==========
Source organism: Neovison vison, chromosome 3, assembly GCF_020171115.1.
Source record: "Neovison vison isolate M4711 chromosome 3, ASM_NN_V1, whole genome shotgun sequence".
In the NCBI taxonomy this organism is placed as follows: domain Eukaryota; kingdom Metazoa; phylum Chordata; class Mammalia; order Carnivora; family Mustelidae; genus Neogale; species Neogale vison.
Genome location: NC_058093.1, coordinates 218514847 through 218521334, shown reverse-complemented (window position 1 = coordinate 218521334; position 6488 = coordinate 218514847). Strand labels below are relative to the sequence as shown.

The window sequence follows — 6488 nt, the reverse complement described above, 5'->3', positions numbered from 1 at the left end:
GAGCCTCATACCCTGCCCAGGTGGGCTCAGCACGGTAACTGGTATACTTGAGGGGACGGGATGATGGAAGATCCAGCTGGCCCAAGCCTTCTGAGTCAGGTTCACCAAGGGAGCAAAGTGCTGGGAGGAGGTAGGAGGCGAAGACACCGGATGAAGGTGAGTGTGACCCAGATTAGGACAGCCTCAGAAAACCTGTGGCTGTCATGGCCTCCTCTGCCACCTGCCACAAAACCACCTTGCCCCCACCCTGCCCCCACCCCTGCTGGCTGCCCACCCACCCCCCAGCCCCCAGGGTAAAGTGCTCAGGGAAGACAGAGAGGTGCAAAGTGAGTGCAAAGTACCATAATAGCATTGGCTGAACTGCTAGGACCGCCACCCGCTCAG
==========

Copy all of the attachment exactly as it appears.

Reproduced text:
Source organism: Neovison vison, chromosome 3, assembly GCF_020171115.1.
Source record: "Neovison vison isolate M4711 chromosome 3, ASM_NN_V1, whole genome shotgun sequence".
In the NCBI taxonomy this organism is placed as follows: domain Eukaryota; kingdom Metazoa; phylum Chordata; class Mammalia; order Carnivora; family Mustelidae; genus Neogale; species Neogale vison.
Genome location: NC_058093.1, coordinates 218514847 through 218521334, shown reverse-complemented (window position 1 = coordinate 218521334; position 6488 = coordinate 218514847). Strand labels below are relative to the sequence as shown.

The window sequence follows — 6488 nt, the reverse complement described above, 5'->3', positions numbered from 1 at the left end:
GAGCCTCATACCCTGCCCAGGTGGGCTCAGCACGGTAACTGGTATACTTGAGGGGACGGGATGATGGAAGATCCAGCTGGCCCAAGCCTTCTGAGTCAGGTTCACCAAGGGAGCAAAGTGCTGGGAGGAGGTAGGAGGCGAAGACACCGGATGAAGGTGAGTGTGACCCAGATTAGGACAGCCTCAGAAAACCTGTGGCTGTCATGGCCTCCTCTGCCACCTGCCACAAAACCACCTTGCCCCCACCCTGCCCCCACCCCTGCTGGCTGCCCACCCACCCCCCAGCCCCCAGGGTAAAGTGCTCAGGGAAGACAGAGAGGTGCAAAGTGAGTGCAAAGTACCATAATAGCATTGGCTGAACTGCTAGGACCGCCACCCGCTCAG